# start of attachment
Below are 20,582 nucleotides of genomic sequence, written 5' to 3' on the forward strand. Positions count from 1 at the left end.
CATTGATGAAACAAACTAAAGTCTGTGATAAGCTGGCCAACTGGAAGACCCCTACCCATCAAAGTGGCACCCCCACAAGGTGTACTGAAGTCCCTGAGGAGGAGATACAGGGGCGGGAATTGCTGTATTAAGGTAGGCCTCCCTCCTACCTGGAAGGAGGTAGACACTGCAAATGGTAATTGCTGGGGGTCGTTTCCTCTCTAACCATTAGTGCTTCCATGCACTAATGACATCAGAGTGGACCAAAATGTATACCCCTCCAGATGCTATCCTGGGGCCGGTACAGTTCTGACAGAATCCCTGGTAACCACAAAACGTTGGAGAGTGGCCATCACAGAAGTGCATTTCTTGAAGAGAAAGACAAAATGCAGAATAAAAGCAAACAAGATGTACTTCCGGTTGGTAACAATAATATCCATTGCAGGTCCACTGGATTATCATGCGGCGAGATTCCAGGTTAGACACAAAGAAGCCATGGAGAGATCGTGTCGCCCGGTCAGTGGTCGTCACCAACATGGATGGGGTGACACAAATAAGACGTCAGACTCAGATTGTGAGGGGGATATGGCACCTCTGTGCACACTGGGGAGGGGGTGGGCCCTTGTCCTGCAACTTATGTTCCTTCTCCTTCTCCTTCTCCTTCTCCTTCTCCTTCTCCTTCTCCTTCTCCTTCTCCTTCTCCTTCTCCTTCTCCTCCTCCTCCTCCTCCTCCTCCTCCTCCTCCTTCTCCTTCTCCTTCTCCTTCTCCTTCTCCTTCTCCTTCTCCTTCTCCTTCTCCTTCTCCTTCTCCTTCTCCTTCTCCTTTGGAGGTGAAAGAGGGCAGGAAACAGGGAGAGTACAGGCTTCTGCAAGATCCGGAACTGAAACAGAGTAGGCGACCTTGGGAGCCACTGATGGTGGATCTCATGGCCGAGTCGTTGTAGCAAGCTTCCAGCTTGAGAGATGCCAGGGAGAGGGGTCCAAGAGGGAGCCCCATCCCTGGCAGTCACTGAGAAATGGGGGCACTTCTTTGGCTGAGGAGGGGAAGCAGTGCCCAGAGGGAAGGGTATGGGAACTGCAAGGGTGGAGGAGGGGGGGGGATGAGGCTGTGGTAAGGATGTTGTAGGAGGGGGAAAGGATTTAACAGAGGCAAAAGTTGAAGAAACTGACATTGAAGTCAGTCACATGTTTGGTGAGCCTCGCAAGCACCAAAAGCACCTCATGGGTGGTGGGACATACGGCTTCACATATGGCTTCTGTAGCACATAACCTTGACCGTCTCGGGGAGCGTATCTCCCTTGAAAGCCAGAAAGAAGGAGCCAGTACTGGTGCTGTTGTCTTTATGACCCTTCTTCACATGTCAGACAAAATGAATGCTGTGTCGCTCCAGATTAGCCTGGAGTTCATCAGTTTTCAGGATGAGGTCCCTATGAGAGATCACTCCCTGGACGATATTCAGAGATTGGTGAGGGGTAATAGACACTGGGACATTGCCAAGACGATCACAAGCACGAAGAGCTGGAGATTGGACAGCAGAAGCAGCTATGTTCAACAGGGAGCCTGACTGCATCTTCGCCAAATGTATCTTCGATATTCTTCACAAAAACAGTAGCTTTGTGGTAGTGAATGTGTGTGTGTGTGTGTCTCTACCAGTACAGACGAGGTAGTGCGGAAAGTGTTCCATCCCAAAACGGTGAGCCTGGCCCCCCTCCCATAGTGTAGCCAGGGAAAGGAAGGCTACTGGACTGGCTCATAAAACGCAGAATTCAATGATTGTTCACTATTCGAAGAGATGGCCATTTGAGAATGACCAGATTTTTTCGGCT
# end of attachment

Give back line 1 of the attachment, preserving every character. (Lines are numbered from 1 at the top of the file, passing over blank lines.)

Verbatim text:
Below are 20,582 nucleotides of genomic sequence, written 5' to 3' on the forward strand. Positions count from 1 at the left end.